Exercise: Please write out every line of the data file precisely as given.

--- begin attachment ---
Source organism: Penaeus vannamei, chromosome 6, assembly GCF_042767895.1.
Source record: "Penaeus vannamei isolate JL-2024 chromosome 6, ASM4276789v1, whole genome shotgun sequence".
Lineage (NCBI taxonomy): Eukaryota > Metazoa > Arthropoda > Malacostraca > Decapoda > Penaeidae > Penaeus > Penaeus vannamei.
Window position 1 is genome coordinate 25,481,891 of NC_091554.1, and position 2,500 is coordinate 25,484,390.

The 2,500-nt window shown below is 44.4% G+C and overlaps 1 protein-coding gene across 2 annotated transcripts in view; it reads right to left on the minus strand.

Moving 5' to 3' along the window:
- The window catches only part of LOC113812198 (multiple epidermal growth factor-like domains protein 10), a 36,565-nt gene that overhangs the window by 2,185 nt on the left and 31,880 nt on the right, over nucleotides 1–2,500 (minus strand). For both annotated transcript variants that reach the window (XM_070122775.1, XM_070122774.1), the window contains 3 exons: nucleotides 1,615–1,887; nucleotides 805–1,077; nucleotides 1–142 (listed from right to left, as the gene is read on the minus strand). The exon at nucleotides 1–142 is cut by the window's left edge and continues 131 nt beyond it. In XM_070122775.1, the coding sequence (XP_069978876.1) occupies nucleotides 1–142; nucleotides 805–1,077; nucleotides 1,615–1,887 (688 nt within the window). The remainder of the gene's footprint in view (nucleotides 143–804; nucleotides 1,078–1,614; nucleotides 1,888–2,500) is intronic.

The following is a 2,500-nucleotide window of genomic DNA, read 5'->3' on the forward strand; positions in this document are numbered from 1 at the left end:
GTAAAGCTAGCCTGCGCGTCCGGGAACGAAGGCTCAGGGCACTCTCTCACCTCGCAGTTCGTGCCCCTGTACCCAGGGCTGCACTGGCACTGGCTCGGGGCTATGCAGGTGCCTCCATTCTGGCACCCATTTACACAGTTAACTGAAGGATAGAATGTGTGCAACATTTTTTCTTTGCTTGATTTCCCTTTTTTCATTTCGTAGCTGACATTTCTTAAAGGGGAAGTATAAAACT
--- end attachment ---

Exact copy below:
Source organism: Penaeus vannamei, chromosome 6, assembly GCF_042767895.1.
Source record: "Penaeus vannamei isolate JL-2024 chromosome 6, ASM4276789v1, whole genome shotgun sequence".
Lineage (NCBI taxonomy): Eukaryota > Metazoa > Arthropoda > Malacostraca > Decapoda > Penaeidae > Penaeus > Penaeus vannamei.
Window position 1 is genome coordinate 25,481,891 of NC_091554.1, and position 2,500 is coordinate 25,484,390.

The 2,500-nt window shown below is 44.4% G+C and overlaps 1 protein-coding gene across 2 annotated transcripts in view; it reads right to left on the minus strand.

Moving 5' to 3' along the window:
- The window catches only part of LOC113812198 (multiple epidermal growth factor-like domains protein 10), a 36,565-nt gene that overhangs the window by 2,185 nt on the left and 31,880 nt on the right, over nucleotides 1–2,500 (minus strand). For both annotated transcript variants that reach the window (XM_070122775.1, XM_070122774.1), the window contains 3 exons: nucleotides 1,615–1,887; nucleotides 805–1,077; nucleotides 1–142 (listed from right to left, as the gene is read on the minus strand). The exon at nucleotides 1–142 is cut by the window's left edge and continues 131 nt beyond it. In XM_070122775.1, the coding sequence (XP_069978876.1) occupies nucleotides 1–142; nucleotides 805–1,077; nucleotides 1,615–1,887 (688 nt within the window). The remainder of the gene's footprint in view (nucleotides 143–804; nucleotides 1,078–1,614; nucleotides 1,888–2,500) is intronic.

The following is a 2,500-nucleotide window of genomic DNA, read 5'->3' on the forward strand; positions in this document are numbered from 1 at the left end:
GTAAAGCTAGCCTGCGCGTCCGGGAACGAAGGCTCAGGGCACTCTCTCACCTCGCAGTTCGTGCCCCTGTACCCAGGGCTGCACTGGCACTGGCTCGGGGCTATGCAGGTGCCTCCATTCTGGCACCCATTTACACAGTTAACTGAAGGATAGAATGTGTGCAACATTTTTTCTTTGCTTGATTTCCCTTTTTTCATTTCGTAGCTGACATTTCTTAAAGGGGAAGTATAAAACT